Some researchers have found a little-known botnet that appears to have scanned almost the entire Internet*… and pulled it off so quietly that nobody noticed at the time. The botnet used 3 million different IPs —
making it one of the largest botnets ever — and scanned so gingerly that some IPs only probed a single address.
* the entire IPv4 address space, actually. There is also IPv6, but not many people use it.
More basic defense: Take responsibility for your own health and medical care, too — it’s incredibly important. You’re taking a risk anytime you break the skin on purpose, As much as pre-sterilized everything helps prevent infection, anyone who’s had prolonged contact with the medical profession will have terrifying stories of incompetence and worse. You don’t have to run out and get EMT training, but — now that I think about it — it does seem surprisingly common among security types.
“A little known botnet – Sality, in a search for vulnerable VoIP (Voice over IP) servers has probably managed to map the entire IPv4 address space without raising alarms it has been claimed.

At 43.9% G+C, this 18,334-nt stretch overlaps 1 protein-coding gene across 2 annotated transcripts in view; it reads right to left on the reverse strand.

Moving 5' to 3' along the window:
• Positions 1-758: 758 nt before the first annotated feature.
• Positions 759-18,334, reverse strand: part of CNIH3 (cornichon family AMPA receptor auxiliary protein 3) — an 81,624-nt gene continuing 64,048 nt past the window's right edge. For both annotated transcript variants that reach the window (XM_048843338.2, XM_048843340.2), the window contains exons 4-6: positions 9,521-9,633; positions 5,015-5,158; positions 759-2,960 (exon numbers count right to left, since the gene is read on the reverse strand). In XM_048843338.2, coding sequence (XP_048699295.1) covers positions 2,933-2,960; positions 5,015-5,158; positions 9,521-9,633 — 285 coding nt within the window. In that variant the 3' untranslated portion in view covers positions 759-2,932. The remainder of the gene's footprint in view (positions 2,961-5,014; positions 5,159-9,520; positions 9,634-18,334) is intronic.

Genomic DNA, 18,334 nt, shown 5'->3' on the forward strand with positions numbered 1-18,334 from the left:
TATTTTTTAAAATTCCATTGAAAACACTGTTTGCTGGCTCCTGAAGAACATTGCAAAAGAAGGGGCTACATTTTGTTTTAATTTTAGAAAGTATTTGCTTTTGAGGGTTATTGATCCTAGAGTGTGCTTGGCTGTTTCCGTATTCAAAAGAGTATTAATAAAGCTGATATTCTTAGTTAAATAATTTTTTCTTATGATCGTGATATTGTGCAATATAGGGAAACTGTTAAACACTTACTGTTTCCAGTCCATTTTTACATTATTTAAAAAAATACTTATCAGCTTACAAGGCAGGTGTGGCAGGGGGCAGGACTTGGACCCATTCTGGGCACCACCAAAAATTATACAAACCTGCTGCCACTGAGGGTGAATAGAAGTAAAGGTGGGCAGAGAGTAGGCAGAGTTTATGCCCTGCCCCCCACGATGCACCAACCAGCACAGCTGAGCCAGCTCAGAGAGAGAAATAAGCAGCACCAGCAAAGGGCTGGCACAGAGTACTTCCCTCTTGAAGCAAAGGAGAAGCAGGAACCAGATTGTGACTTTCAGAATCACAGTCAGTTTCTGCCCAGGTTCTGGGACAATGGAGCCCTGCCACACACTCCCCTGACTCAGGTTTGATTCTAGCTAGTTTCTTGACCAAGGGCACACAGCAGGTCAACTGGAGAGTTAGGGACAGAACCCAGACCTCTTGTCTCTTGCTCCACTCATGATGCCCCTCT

Researchers over at University of California and the University of Napoli in Italy have revealed through their research paper [PDF] that the Sality botnet, which was known to infect web servers; spread spam and steal data, has quite a few things under its hood. According to the research, the botnet also scans for vulnerable VoIP targets and that too using a technique called “reverse-byte order scanning.”
In Sality’s method of scanning the choice of IP addresses progresses in reverse-byte order increments. This particular method of scanning not only results in a low number of packets per day, out of all the IP addresses which the researchers monitored a million IPs actually dropped out of the scanning activity after transmitting only one probe.
The researchers monitored the activity of the botnet through the UCSD Network Telescope following which they claim that the botnet, over a period of 12 days, used some 3 million unique source IP addresses to carry out the scan. The team wrote in their paper that they “captured traffic reflecting a previously undocumented largescale stealth scanning behavior (across the entire IPv4 space, we believe)”.”